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Hibernaculum

Rate It! Avg: 4.5 (63 ratings)

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Hibernaculum album cover
01
Ouroboros Is Broken
8:17
$0.49
02
Coda Maestoso In F (Flat) Minor
6:51
$0.49
03
Miami Morning Coming Down
5:15
$0.49
04
A Plague of Angels
16:21  
Album Information

Total Tracks: 4   Total Length: 36:44

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4 downloads

Hawky

I've yet to hear this album in full, but I would still like to state for the record that it only cost me 4 downloads (as advertised), and definitely NOT 12! I should add that a friend of mine has copied me some of Earth's other material, and I get the feeling that I'm going to enjoy this album at least as much.

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They Say All Music Guide

Arriving in 2007, Hibernaculum, a beautifully packaged CD/DVD combination issued on Southern Lord, proves that the change in sound that Earth mastermind and guitarist Dylan Carlson and drummer Adrienne Davies created on Hex: Or Printing in the Infernal Method was no one-off. On the CD version of the set, Earth cover three tunes from their previous incarnation as pioneering heavy metal drone masters, including the cut “A Plague of Angels,” previously available only on a rare tour-only split 12″ (with Sunn 0)))), all done in the “Hex” manner. On first glance — and perhaps even on first listen — with only 36 minutes of music included on the CD, this might appear to be a stop-gap on the way to a new album; it’s seemingly more in line with the demos and other oddities Carlson had issued in the group’s previous incarnation before he disbanded it. Having resurrected the band in 2000, Carlson decided to follow this different tack: playing music that is heavy in a very different way. Snaky long guitar lines are played with a restrained force, little distortion or feedback, and no drones. The hypnotic effect is achieved more from the repetition of the guitar patterns themselves and the space in between them. It’s usually trebly and contains single lines as well as chord changes, with slow droning riffs that rely on the microphonics of volume to achieve their effect. It’s given a flourish by Davies and bassists Don McGreevy and Jonas Haskins, and some analog synth sound coloration by Sunn 0)))’s Greg Anderson on the first two cuts, “Ouroboros Is Broken” and “Coda Maestoso in F (Flat) Minor.” These two cuts, which lead into the last two, are heavy because of their intentional restraint. The music isn’t pretty; it touches upon everything including Ennio Morricone’s spaghetti Western film cues and even a warped form of desert country music that could have come from Tucson in the 1980s.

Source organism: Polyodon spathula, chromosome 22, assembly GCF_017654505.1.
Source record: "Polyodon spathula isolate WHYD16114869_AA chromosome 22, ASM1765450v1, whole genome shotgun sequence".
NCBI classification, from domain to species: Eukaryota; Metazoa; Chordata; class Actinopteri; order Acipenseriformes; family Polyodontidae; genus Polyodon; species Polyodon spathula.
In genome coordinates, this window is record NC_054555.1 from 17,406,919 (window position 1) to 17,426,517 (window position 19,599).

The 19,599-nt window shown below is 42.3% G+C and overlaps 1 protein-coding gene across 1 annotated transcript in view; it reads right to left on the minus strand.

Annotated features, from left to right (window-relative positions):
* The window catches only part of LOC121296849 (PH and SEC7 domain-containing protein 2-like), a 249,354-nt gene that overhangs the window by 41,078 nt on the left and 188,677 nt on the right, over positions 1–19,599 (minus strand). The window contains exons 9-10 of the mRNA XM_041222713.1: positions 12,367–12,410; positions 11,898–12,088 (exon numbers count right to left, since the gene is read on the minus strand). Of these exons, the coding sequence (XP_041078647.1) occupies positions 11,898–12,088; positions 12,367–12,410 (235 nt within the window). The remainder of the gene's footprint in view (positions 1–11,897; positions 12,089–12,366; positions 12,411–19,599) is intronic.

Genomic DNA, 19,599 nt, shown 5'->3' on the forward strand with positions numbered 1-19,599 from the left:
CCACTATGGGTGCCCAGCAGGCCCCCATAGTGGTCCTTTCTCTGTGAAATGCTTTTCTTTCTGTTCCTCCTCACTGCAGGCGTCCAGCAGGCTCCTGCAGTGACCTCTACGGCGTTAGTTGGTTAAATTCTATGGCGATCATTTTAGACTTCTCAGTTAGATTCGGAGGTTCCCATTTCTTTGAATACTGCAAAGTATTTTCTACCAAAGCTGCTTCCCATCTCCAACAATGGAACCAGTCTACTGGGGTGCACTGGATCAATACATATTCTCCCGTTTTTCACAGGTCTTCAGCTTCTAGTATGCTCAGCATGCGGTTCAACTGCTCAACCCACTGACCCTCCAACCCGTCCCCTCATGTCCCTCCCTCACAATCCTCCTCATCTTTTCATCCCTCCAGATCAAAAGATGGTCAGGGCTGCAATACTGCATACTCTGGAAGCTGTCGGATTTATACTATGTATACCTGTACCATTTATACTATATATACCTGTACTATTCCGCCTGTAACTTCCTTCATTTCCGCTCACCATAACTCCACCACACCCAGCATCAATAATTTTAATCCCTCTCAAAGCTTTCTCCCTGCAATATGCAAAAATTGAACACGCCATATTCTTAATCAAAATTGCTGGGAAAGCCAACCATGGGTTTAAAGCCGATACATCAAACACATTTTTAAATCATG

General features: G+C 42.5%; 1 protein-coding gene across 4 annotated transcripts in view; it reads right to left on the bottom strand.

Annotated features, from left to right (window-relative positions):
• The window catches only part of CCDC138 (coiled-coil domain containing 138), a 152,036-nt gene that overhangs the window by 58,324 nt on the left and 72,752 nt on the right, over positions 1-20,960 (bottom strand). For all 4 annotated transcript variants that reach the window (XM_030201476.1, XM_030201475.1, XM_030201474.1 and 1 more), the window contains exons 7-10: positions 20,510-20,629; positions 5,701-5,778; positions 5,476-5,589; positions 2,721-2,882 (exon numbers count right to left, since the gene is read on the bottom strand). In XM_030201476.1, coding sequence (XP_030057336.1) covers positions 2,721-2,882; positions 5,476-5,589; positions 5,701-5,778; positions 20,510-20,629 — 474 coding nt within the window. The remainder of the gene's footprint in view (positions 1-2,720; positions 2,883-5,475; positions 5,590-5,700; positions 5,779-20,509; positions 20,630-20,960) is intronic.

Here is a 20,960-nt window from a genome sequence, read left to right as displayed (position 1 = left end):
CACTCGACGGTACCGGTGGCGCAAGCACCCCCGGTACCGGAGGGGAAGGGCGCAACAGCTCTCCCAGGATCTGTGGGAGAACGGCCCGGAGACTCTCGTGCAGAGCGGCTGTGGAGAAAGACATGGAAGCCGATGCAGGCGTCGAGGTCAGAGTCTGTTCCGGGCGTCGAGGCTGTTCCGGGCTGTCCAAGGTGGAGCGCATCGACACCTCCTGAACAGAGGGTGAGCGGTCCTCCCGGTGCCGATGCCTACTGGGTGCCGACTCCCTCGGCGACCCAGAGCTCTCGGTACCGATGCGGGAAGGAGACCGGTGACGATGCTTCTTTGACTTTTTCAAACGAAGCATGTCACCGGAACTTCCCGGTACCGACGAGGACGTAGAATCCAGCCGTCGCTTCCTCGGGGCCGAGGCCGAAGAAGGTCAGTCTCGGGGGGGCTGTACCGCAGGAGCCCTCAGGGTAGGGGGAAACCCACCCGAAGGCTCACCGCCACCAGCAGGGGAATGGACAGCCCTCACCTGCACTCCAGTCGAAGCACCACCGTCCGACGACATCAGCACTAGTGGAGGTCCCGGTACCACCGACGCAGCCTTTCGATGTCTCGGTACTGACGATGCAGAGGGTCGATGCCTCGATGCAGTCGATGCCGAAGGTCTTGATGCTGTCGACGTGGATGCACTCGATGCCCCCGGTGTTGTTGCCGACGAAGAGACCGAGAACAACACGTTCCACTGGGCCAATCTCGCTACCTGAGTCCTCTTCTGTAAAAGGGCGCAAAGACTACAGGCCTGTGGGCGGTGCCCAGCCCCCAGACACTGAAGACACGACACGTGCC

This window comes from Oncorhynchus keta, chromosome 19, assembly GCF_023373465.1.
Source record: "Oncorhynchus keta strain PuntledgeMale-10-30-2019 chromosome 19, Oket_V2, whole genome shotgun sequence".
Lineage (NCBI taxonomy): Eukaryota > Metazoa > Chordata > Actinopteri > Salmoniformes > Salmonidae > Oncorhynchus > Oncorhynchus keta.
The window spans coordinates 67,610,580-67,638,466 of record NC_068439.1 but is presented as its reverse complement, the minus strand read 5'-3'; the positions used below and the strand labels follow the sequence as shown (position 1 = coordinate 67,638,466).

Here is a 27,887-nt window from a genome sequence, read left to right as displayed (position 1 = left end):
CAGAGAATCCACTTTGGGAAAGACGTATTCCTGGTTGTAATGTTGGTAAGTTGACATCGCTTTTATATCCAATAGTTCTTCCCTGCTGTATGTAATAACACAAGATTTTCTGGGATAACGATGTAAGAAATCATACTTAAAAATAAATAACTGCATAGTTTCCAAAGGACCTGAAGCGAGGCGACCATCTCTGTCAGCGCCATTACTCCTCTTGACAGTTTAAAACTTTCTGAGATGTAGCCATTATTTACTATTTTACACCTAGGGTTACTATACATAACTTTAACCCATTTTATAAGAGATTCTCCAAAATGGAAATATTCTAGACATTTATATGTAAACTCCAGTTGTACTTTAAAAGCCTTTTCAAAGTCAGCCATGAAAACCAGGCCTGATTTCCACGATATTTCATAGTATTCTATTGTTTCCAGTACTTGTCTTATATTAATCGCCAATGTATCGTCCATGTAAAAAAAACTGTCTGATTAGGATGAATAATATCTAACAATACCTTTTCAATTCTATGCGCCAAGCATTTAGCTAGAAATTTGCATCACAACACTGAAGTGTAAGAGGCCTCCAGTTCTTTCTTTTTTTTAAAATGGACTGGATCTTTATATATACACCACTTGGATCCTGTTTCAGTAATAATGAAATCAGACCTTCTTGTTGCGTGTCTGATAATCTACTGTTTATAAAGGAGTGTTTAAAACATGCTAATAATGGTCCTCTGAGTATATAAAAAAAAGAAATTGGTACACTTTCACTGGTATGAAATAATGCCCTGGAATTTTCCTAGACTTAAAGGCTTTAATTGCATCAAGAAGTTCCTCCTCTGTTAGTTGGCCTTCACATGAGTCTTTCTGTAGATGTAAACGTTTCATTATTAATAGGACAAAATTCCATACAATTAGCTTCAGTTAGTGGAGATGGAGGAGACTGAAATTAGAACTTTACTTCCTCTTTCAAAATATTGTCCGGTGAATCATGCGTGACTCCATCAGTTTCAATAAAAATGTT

“Miami Morning Coming Down” begins with a spare piano playing the four-note theme, which is completed in sparse fashion by Carlson’s guitar playing in the second half. The music doesn’t so much whirl around. In fact, in many ways it feels static in its repetition, but it draws you in all the same, offering a hint that something, anything, might happen. And it does — the numbers of notes are the same but not their sequence, not the amount of space between theme articulation and completion. It begins to hover and float as fuzz tones take over on the guitars, cymbals shimmer, and a bassline emerges. It’s hypnotic and haunting. The final cut is where Carlson and friends show the true menace in their sound, opening with a drone that seems to slip in and out of a crack in the world, the break that points to the void. Over 16 minutes in length, it unfolds and disintegrates rather than really building — its tempo remains very slow, almost still, but the dark, heavy plod becomes a thud with a ringing guitar touching on pedal steel atmospherics and the sonics themselves peeling off the layers that surround this simple melody. As good as the rest of the material here is, it’s “A Plague of Angels” that is the payoff. It wraps everything heard so far into a messy little package that points not inwardly but out toward the night sky itself. In its purposefulness, it’s not just an aesthetic, it’s a poetic. The film by Seldon Hunt on the accompanying DVD offers live footage of Earth during their Hex tour in Europe, interviews with bandmembers and with Carlson and others, providing an in-your-face, intimate view of the band as it exists in the present day. Hibernaculum may or may not be a stop-gap, because what exists here is somehow enough. It’s Earth as a developing entity that transcends all the different genres that wrap into their sound for the sake of creating a music that is “heavier” than any of their peers. – Thom Jurek

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